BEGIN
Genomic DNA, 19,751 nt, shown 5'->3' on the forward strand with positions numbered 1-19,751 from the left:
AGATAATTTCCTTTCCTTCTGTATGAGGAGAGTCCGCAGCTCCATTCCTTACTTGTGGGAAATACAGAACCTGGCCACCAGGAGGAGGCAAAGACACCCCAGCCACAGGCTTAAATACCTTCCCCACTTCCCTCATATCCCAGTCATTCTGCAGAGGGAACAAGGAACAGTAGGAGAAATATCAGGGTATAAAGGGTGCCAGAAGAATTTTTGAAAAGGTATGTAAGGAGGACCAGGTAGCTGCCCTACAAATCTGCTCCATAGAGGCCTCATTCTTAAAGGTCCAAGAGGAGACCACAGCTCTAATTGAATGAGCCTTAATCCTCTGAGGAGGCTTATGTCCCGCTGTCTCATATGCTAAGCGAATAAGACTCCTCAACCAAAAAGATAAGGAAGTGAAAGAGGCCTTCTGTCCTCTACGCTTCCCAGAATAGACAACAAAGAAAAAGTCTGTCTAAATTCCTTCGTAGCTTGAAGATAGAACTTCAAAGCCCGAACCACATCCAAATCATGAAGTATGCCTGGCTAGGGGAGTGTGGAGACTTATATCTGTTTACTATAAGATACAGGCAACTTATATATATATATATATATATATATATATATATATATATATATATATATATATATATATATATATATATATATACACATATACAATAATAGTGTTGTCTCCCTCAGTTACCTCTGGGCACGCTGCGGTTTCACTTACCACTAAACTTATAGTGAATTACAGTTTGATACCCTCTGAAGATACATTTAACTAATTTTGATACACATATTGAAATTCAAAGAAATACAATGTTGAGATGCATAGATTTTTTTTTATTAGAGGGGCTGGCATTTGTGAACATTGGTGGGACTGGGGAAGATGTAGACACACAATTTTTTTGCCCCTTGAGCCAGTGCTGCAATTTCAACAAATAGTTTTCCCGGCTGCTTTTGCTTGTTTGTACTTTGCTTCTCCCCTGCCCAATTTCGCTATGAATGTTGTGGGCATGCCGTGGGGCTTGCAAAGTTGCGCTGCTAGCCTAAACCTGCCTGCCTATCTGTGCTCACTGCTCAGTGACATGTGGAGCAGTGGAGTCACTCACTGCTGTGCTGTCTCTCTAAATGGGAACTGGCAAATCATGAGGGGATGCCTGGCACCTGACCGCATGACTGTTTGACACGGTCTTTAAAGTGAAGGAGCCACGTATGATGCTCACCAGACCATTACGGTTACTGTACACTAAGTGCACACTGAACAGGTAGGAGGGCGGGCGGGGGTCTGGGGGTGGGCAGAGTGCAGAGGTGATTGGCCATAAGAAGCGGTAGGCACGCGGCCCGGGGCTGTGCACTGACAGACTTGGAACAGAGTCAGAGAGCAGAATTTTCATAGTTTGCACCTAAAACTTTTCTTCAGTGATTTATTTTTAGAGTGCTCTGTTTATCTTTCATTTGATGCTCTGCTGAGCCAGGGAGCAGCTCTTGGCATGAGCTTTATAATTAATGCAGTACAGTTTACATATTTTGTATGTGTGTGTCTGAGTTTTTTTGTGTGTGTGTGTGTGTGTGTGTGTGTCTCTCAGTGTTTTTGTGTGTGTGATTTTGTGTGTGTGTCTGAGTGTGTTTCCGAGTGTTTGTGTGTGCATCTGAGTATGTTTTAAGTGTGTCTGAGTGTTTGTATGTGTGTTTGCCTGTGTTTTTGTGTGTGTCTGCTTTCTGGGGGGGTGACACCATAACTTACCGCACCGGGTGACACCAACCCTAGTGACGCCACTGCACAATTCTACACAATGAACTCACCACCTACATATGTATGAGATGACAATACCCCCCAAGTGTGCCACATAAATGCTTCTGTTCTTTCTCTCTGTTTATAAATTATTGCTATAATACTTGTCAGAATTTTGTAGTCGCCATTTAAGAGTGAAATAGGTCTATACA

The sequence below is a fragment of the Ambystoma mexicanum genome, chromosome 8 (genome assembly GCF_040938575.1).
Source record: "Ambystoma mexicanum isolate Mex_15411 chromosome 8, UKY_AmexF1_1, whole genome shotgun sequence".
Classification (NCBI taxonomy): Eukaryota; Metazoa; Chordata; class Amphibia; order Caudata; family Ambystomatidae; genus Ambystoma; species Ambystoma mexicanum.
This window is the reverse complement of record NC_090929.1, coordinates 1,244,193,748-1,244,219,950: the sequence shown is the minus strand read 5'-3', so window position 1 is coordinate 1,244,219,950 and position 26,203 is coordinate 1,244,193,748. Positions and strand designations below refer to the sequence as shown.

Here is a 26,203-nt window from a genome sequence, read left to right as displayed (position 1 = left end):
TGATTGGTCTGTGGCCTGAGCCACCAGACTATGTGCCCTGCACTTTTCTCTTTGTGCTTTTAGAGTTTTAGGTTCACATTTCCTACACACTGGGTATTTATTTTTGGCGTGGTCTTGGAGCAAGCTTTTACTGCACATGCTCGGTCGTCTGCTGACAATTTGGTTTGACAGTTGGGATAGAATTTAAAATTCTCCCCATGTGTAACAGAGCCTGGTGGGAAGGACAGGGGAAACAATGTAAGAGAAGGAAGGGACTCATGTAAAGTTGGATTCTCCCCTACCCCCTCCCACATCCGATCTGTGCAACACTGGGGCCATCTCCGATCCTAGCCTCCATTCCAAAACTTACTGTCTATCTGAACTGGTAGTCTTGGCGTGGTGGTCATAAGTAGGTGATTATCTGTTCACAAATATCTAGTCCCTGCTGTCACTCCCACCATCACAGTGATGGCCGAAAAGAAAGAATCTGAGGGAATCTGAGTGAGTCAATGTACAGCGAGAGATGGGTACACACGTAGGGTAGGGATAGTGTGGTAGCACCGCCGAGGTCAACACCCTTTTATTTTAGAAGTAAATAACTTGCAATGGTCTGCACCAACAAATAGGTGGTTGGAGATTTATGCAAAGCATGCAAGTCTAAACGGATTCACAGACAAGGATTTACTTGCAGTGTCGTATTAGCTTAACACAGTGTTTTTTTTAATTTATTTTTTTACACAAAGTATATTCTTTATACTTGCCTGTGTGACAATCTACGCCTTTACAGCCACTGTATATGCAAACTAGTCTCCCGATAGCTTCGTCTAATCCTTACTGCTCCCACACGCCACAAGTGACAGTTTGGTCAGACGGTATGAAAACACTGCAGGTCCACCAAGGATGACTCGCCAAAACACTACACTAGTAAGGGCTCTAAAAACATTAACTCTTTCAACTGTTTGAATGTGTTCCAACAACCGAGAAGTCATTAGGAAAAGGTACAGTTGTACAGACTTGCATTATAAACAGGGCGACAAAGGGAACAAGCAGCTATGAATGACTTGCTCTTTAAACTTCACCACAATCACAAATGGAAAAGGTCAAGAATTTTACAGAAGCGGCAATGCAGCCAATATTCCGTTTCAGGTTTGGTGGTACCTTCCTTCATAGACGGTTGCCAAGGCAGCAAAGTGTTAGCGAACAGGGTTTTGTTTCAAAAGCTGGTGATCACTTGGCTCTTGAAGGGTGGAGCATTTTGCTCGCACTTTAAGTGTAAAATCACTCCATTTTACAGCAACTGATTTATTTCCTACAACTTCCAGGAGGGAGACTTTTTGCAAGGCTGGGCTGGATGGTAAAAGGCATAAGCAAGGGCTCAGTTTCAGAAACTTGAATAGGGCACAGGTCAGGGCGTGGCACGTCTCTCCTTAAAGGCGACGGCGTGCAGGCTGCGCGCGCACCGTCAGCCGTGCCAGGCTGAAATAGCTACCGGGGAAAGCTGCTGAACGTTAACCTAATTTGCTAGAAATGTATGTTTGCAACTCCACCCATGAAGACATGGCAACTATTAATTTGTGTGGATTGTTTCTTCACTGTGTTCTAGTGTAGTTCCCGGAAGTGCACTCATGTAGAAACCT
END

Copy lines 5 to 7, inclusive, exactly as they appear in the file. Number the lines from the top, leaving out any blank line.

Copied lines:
Classification (NCBI taxonomy): Eukaryota; Metazoa; Chordata; class Amphibia; order Caudata; family Ambystomatidae; genus Ambystoma; species Ambystoma mexicanum.
This window is the reverse complement of record NC_090929.1, coordinates 1,244,193,748-1,244,219,950: the sequence shown is the minus strand read 5'-3', so window position 1 is coordinate 1,244,219,950 and position 26,203 is coordinate 1,244,193,748. Positions and strand designations below refer to the sequence as shown.

Here is a 26,203-nt window from a genome sequence, read left to right as displayed (position 1 = left end):